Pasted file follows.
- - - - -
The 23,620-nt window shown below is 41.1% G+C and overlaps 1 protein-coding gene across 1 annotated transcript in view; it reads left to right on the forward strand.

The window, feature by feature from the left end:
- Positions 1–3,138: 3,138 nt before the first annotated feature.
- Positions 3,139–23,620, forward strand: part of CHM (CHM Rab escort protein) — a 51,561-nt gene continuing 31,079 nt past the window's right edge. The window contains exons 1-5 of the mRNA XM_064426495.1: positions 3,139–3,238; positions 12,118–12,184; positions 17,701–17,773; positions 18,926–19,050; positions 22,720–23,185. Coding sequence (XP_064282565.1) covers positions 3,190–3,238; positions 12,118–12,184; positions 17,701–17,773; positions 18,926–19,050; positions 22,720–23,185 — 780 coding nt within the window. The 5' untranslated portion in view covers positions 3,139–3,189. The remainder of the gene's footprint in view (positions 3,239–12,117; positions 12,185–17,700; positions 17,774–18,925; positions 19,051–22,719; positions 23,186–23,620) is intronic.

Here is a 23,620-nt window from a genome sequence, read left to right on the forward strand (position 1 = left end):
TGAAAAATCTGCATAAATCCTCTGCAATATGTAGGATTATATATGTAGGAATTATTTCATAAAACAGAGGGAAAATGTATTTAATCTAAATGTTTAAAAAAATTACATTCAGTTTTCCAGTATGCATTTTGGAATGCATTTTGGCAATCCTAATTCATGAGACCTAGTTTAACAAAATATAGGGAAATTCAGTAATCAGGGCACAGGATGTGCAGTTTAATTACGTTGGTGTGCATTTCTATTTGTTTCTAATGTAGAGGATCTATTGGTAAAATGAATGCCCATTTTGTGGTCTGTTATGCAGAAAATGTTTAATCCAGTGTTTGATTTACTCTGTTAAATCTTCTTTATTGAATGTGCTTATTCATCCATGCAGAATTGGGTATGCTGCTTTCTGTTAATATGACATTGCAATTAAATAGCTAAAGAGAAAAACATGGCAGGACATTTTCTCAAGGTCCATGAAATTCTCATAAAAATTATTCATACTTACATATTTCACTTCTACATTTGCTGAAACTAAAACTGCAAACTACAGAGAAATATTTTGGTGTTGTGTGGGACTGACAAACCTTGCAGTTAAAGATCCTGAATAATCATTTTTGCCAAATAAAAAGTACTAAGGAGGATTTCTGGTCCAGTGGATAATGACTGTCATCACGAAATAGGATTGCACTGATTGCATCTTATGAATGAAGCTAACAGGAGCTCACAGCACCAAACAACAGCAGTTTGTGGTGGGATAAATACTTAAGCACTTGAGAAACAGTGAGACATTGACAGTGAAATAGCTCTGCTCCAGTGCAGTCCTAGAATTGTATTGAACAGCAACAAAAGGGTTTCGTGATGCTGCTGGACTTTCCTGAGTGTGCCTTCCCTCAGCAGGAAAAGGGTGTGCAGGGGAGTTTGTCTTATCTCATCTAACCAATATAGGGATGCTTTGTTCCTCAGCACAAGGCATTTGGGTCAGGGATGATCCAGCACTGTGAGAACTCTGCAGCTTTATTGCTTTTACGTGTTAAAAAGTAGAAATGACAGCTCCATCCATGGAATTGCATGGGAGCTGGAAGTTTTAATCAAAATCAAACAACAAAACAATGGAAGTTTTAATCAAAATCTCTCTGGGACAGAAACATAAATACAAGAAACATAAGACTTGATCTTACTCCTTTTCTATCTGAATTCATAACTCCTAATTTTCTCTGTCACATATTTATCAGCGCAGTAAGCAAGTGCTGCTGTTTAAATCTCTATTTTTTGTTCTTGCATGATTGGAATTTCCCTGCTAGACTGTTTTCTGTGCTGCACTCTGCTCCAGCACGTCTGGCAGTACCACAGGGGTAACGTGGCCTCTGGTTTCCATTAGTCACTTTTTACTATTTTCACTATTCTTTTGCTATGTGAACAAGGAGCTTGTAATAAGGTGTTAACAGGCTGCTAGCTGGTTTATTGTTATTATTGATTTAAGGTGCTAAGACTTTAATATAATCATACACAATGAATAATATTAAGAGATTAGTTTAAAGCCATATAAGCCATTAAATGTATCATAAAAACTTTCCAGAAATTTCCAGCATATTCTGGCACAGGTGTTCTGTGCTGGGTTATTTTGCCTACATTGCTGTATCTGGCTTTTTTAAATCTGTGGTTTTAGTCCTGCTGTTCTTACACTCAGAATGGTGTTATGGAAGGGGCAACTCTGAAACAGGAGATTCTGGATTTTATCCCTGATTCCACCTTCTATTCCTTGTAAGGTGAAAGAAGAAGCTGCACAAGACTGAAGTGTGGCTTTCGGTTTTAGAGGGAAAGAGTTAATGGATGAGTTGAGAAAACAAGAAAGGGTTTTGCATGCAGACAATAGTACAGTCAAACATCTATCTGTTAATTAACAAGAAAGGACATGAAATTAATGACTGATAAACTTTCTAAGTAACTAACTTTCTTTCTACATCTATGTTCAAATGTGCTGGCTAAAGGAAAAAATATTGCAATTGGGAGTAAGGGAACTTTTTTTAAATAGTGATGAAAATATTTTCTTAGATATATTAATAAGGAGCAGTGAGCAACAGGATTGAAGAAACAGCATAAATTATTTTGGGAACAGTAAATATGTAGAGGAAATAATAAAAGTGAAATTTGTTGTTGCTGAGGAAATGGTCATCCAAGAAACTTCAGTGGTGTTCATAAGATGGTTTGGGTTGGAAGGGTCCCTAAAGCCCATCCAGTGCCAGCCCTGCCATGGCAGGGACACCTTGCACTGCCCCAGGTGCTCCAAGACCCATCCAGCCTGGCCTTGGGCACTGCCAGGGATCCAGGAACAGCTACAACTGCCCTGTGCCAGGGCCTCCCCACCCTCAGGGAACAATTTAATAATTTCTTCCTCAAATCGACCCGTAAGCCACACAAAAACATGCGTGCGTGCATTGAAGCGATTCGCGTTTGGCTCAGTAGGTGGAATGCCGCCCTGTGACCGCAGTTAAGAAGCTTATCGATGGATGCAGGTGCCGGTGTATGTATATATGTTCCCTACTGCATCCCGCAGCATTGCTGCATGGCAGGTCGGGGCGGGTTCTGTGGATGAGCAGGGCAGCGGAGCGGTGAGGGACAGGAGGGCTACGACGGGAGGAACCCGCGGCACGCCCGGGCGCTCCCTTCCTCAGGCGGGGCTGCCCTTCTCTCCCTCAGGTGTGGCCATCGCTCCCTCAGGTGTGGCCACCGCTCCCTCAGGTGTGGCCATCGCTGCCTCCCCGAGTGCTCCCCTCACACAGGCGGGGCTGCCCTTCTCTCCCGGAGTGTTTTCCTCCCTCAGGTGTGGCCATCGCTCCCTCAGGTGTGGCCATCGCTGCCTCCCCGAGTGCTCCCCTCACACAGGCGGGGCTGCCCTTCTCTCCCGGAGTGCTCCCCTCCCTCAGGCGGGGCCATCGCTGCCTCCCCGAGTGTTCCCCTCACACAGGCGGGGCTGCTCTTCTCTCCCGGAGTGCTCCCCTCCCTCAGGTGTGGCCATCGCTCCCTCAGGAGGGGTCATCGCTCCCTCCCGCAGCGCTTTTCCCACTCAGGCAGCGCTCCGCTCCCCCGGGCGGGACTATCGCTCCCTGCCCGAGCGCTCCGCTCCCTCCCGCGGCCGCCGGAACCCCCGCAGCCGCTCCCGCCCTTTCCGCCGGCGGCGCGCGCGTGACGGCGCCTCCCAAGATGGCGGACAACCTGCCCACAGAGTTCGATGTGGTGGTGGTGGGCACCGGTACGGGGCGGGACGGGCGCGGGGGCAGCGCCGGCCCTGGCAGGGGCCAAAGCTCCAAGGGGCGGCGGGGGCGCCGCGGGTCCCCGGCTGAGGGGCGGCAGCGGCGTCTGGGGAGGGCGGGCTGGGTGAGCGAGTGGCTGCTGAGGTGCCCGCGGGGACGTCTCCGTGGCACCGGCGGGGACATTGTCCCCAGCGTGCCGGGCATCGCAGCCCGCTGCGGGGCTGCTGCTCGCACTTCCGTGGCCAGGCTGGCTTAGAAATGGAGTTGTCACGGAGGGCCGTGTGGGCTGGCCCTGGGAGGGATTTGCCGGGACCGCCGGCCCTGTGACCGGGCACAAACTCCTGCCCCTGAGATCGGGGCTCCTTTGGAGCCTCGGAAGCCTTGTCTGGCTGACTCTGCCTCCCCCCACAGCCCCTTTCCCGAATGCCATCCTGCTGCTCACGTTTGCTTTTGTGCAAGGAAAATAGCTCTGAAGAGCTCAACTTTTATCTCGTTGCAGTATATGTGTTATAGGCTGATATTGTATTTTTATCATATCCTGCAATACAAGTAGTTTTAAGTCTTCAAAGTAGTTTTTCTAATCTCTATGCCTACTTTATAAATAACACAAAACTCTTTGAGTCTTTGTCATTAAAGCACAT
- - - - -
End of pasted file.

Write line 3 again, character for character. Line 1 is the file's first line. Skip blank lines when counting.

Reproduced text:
- Positions 1–3,138: 3,138 nt before the first annotated feature.